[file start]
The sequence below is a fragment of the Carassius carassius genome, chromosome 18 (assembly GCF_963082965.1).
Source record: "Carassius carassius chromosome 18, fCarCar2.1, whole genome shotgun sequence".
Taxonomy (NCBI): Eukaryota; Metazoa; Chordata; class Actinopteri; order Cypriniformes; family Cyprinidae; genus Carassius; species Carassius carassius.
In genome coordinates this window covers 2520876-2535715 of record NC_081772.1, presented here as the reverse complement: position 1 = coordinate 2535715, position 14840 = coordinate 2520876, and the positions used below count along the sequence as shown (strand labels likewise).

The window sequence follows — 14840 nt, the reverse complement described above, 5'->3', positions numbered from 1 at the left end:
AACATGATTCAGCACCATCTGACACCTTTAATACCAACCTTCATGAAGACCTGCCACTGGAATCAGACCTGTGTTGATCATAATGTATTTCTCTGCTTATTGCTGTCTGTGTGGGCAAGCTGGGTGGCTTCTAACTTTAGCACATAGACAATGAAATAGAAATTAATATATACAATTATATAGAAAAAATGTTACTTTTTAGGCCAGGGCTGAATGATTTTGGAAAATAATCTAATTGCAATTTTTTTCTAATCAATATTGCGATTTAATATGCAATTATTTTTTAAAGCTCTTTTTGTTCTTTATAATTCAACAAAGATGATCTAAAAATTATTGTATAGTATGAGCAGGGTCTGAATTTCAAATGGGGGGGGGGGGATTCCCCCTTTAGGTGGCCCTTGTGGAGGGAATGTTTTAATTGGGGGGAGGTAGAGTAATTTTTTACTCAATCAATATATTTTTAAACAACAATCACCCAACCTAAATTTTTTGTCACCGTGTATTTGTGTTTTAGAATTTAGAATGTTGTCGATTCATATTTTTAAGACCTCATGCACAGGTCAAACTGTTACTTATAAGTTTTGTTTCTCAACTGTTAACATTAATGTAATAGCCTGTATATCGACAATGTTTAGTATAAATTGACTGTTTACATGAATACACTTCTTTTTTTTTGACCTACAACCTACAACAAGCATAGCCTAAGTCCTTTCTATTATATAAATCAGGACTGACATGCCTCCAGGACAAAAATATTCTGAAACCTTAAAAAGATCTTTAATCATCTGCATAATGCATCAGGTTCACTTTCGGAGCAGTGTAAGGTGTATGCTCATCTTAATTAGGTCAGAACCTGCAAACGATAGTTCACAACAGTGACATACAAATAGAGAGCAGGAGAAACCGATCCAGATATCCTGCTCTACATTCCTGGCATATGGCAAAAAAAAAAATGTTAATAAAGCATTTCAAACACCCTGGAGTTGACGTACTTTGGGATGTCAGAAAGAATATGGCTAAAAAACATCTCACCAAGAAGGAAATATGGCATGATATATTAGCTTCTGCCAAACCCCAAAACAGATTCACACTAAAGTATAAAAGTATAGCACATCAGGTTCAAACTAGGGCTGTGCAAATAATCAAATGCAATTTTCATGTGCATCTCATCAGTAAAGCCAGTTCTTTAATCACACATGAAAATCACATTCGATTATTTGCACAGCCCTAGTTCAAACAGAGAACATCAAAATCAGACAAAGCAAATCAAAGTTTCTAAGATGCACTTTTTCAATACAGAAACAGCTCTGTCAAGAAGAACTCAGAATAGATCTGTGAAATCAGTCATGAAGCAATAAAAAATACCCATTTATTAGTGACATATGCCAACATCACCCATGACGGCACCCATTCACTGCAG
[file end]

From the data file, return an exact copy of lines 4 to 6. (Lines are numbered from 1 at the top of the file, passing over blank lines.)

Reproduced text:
In genome coordinates this window covers 2520876-2535715 of record NC_081772.1, presented here as the reverse complement: position 1 = coordinate 2535715, position 14840 = coordinate 2520876, and the positions used below count along the sequence as shown (strand labels likewise).

The window sequence follows — 14840 nt, the reverse complement described above, 5'->3', positions numbered from 1 at the left end:
AACATGATTCAGCACCATCTGACACCTTTAATACCAACCTTCATGAAGACCTGCCACTGGAATCAGACCTGTGTTGATCATAATGTATTTCTCTGCTTATTGCTGTCTGTGTGGGCAAGCTGGGTGGCTTCTAACTTTAGCACATAGACAATGAAATAGAAATTAATATATACAATTATATAGAAAAAATGTTACTTTTTAGGCCAGGGCTGAATGATTTTGGAAAATAATCTAATTGCAATTTTTTTCTAATCAATATTGCGATTTAATATGCAATTATTTTTTAAAGCTCTTTTTGTTCTTTATAATTCAACAAAGATGATCTAAAAATTATTGTATAGTATGAGCAGGGTCTGAATTTCAAATGGGGGGGGGGGGATTCCCCCTTTAGGTGGCCCTTGTGGAGGGAATGTTTTAATTGGGGGGAGGTAGAGTAATTTTTTACTCAATCAATATATTTTTAAACAACAATCACCCAACCTAAATTTTTTGTCACCGTGTATTTGTGTTTTAGAATTTAGAATGTTGTCGATTCATATTTTTAAGACCTCATGCACAGGTCAAACTGTTACTTATAAGTTTTGTTTCTCAACTGTTAACATTAATGTAATAGCCTGTATATCGACAATGTTTAGTATAAATTGACTGTTTACATGAATACACTTCTTTTTTTTTGACCTACAACCTACAACAAGCATAGCCTAAGTCCTTTCTATTATATAAATCAGGACTGACATGCCTCCAGGACAAAAATATTCTGAAACCTTAAAAAGATCTTTAATCATCTGCATAATGCATCAGGTTCACTTTCGGAGCAGTGTAAGGTGTATGCTCATCTTAATTAGGTCAGAACCTGCAAACGATAGTTCACAACAGTGACATACAAATAGAGAGCAGGAGAAACCGATCCAGATATCCTGCTCTACATTCCTGGCATATGGCAAAAAAAAAAATGTTAATAAAGCATTTCAAACACCCTGGAGTTGACGTACTTTGGGATGTCAGAAAGAATATGGCTAAAAAACATCTCACCAAGAAGGAAATATGGCATGATATATTAGCTTCTGCCAAACCCCAAAACAGATTCACACTAAAGTATAAAAGTATAGCACATCAGGTTCAAACTAGGGCTGTGCAAATAATCAAATGCAATTTTCATGTGCATCTCATCAGTAAAGCCAGTTCTTTAATCACACATGAAAATCACATTCGATTATTTGCACAGCCCTAGTTCAAACAGAGAACATCAAAATCAGACAAAGCAAATCAAAGTTTCTAAGATGCACTTTTTCAATACAGAAACAGCTCTGTCAAGAAGAACTCAGAATAGATCTGTGAAATCAGTCATGAAGCAATAAAAAATACCCATTTATTAGTGACATATGCCAACATCACCCATGACGGCACCCATTCACTGCAG